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Devastating new testimony against Presidential Guard in Norbert Zongo murder case

(RSF/IFEX) - Until recently, the investigation into the 13 December 1998 murder of journalist Norbert Zongo was at a standstill. Now, however, new testimony could see Examining Judge Wenceslas Ilboudo reopen his investigation. Although six suspects were named by the independent commission of inquiry set up the day after the death of the editor, only Warrant Officer Marcel Kafando has been charged to date.

On 7 October 2003, the Office of the President announced that it had foiled an attempted coup and that the Defence Ministry had arrested some of the persons suspected of playing a role in the plot. Upon his arrest, one of the soldiers, Sergeant Naon Babou, announced that he had revelations to make concerning the Zongo case. Babou, aged 38, a former member of the Presidential Guard Regiment (close to President Blaise Compaoré), is now accused of "undermining state security" and "treason". Following the soldier's statement, Judge Ilboudo immediately asked to interview him. The military authorities refused, but the judge repeated his request on 5 December.

Under guard at the Gendarmerie headquarters, Babou could still not be sent to see Judge Ilboudo because he was being questioned about the "coup attempt" by a military examining judge. According to information gathered by RSF, the civilian judge nevertheless received assurances that he would be able to question Babou shortly. Two other soldiers arrested in the same "coup attempt", Abdoulaye Konfé and Souleymane Zalla, are also expected to be interviewed by Judge Ilboudo in the coming days. The two are being held at the Ouagadougou Gendarmerie. They were named by Babou as two former Presidential Guard members who, along with a third, now deceased soldier, Sié Poda, had been contacted to participate in Zongo's murder in Sapouy, on 13 December 1998, but had refused.

Babou was not in Ouagadougou at the time of Zongo's murder. He was accompanying President Compaoré on a visit to Sudan. It was only on his return to the capital on 14 December, the day after the murder, that he said he learned of the death of Zongo and his three companions.

Babou was interviewed several times by the military examining judge, Francis Somda, over the coup attempt against the current regime. RSF has obtained a copy of Babou's testimony. On 30 October 2003, at 15:15 (local time), he said, "Everything began for me in 1998, upon the death of Norbert Zongo. The events occurred on 13 December and we came back from our trip with the president on 14 December. It was on returning home that I heard the news on the radio. One month later, on 15 January 1999, I went to see François Compaoré to inform him of my concerns. That day, I told him that if those who killed Norbert were members of the Presidential Guard, they were doing a disservice to the president, because the timing was bad, given that the investiture was about to take place.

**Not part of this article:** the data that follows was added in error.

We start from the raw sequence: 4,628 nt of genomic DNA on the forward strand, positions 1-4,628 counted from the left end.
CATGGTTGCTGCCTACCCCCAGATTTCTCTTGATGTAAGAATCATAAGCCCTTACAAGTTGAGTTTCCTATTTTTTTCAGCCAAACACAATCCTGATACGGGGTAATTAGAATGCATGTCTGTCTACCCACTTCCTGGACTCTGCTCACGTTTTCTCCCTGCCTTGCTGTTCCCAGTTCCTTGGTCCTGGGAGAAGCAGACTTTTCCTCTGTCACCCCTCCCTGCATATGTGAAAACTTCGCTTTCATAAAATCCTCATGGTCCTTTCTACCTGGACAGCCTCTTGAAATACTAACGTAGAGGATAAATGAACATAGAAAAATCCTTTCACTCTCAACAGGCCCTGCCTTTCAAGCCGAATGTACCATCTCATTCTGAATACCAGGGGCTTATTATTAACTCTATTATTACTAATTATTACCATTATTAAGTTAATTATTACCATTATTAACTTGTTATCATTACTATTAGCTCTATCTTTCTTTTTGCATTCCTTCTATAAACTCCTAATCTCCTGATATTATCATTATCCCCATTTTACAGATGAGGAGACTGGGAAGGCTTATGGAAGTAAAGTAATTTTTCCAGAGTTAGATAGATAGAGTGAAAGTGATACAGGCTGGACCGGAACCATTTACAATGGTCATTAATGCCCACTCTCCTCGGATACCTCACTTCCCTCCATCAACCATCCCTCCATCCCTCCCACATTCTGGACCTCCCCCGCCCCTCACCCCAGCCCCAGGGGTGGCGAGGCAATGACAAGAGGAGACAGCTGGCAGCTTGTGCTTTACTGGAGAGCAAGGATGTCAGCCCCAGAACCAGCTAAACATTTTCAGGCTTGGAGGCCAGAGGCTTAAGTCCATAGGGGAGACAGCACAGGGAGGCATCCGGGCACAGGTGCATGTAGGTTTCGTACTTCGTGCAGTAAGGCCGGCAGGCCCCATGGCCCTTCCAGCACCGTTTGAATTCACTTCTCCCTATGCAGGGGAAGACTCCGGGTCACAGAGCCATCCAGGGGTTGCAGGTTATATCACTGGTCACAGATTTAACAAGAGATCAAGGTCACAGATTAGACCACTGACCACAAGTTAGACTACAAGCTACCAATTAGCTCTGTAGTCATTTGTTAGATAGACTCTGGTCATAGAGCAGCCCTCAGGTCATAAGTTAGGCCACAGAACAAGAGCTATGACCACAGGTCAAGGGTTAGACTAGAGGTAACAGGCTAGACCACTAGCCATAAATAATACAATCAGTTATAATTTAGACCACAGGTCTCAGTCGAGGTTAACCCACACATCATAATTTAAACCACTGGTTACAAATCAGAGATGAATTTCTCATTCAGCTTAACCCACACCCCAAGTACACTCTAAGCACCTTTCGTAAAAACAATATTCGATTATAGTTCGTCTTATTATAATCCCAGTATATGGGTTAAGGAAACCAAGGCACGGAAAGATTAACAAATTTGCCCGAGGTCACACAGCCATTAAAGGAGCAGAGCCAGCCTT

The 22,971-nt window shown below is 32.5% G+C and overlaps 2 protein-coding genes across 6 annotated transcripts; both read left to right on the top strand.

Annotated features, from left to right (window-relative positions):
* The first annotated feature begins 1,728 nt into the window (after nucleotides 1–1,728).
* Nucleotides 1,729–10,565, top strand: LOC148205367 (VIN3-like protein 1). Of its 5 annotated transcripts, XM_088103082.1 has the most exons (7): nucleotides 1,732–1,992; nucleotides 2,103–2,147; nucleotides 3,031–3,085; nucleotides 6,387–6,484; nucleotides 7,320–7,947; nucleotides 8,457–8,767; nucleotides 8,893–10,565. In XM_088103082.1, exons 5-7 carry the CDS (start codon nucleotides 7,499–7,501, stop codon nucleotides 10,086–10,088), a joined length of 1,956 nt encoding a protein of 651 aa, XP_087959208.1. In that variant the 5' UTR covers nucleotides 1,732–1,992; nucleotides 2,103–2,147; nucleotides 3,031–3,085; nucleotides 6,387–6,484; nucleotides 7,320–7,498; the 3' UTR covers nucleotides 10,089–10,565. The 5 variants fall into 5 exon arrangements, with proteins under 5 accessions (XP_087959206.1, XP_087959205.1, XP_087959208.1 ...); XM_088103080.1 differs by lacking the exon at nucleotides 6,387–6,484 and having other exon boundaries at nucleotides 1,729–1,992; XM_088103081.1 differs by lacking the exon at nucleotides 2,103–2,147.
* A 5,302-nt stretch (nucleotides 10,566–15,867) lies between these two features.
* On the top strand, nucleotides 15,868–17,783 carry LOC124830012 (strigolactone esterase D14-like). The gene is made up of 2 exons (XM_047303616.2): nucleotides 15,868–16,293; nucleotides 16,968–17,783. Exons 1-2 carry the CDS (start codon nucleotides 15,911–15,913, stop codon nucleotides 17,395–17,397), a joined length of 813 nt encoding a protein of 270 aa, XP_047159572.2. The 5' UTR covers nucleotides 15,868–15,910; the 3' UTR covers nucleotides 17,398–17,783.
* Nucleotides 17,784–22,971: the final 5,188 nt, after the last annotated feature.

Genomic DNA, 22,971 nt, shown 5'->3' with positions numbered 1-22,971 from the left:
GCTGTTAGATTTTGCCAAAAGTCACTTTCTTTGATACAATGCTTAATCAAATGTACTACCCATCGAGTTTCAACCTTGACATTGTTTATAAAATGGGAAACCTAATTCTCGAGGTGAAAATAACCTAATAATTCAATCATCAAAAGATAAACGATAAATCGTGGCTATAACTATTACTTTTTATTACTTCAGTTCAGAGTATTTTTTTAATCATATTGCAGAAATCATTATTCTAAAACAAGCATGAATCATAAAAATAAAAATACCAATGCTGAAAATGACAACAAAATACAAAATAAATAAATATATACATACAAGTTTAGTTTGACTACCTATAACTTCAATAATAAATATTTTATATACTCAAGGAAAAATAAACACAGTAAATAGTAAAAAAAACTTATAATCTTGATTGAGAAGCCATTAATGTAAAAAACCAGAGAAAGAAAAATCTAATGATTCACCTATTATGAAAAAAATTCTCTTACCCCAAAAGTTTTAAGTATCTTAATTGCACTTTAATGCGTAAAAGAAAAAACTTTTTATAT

"It was then that François asked me if I knew Norbert Zongo. And I told him 'no.' He also explained to me that Zongo thought that the president was in the process of preparing him to take over, and that Norbert had started to malign him in every possible way. Also he, François, could not understand why some elements within the presidential security service disapproved of what had happened to Norbert Zongo and even less so the officers. He then said that in relation to that, I, Babou, did not know that people could find themselves at Dori (a town far from Ouagadougou and thus from the centre of power, in northern Burkina Faso). I immediately understood the meaning of this last statement. When I said goodbye to François, he gave me an envelope that turned out to contain 50,000 CFA francs."

Babou went on to say, "The same day, François Compaoré got in touch with Marcel Kafando about my meeting with him. On 18 January, Colonel [Gilbert] Diendéré summoned me to his office and asked me what was going on. Since I had no idea what he was talking about, he then told me that the president had called to tell him that according to me, Naon, it was he, Colonel Diendéré, who had had Norbert Zongo killed with the aim of destabilising him and taking his place.

"I told Colonel Gilbert Diendéré that I had never said such a thing and I repeated to him what I had said to François Compaoré. The colonel then told me that according to intelligence, it was me, Naon Babou, who was behind information leaks giving the number plate of a car that was linked to the death of Norbert Zongo. In reply, I told him that I had had the courage to go to tell François what I thought and that at no time could I have been behind this other rumour."

Further on, Babou adds, "I believe myself at this time to be 'dead meat' because I know that they are out to get me." His fears are given weight by the fact that he has already suffered two poisoning attempts, according to his statements.

On 25 November 2003, the weekly "L'Evènement" reported that the Conseil de l'entente, where the Presidential Guard is based, had also, very curiously, asked if it could take care of meals for the prisoners in the "attempted coup" case, on the pretext that some of them were former Presidential Guard members, even though they were held by the Gendarmerie.

Babou's statement was taken within the framework of the investigation into the coup attempt against President Compaoré. RSF stresses that it is crude testimony, which includes gaps, and no questions were put to the witness. It is now up to Judge Ilboudo to probe further and to confront the various protagonists implicated by Babou. RSF believes the various parties, including Kafando, Diendéré and François Compaoré, should be interrogated without delay.

The complete RSF report is available at: http://www.rsf.org

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